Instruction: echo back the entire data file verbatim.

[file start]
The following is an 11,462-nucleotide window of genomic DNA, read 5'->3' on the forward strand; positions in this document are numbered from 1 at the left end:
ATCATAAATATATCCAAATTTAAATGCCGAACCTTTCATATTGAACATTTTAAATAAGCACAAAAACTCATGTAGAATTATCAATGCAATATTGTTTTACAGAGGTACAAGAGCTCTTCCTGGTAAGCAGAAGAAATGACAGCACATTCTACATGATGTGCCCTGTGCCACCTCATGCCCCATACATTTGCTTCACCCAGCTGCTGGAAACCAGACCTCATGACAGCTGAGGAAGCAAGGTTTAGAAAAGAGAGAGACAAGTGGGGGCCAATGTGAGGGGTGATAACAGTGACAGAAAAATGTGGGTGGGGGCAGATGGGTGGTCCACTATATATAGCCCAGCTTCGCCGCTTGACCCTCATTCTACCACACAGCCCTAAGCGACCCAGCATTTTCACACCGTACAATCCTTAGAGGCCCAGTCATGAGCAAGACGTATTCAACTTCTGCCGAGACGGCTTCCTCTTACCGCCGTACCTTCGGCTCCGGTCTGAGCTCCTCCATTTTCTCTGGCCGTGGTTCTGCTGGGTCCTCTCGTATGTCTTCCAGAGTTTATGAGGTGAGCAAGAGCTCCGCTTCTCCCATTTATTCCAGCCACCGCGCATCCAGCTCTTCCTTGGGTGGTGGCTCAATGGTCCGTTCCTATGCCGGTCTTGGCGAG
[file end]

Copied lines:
The following is an 11,462-nucleotide window of genomic DNA, read 5'->3' on the forward strand; positions in this document are numbered from 1 at the left end:
ATCATAAATATATCCAAATTTAAATGCCGAACCTTTCATATTGAACATTTTAAATAAGCACAAAAACTCATGTAGAATTATCAATGCAATATTGTTTTACAGAGGTACAAGAGCTCTTCCTGGTAAGCAGAAGAAATGACAGCACATTCTACATGATGTGCCCTGTGCCACCTCATGCCCCATACATTTGCTTCACCCAGCTGCTGGAAACCAGACCTCATGACAGCTGAGGAAGCAAGGTTTAGAAAAGAGAGAGACAAGTGGGGGCCAATGTGAGGGGTGATAACAGTGACAGAAAAATGTGGGTGGGGGCAGATGGGTGGTCCACTATATATAGCCCAGCTTCGCCGCTTGACCCTCATTCTACCACACAGCCCTAAGCGACCCAGCATTTTCACACCGTACAATCCTTAGAGGCCCAGTCATGAGCAAGACGTATTCAACTTCTGCCGAGACGGCTTCCTCTTACCGCCGTACCTTCGGCTCCGGTCTGAGCTCCTCCATTTTCTCTGGCCGTGGTTCTGCTGGGTCCTCTCGTATGTCTTCCAGAGTTTATGAGGTGAGCAAGAGCTCCGCTTCTCCCATTTATTCCAGCCACCGCGCATCCAGCTCTTCCTTGGGTGGTGGCTCAATGGTCCGTTCCTATGCCGGTCTTGGCGAG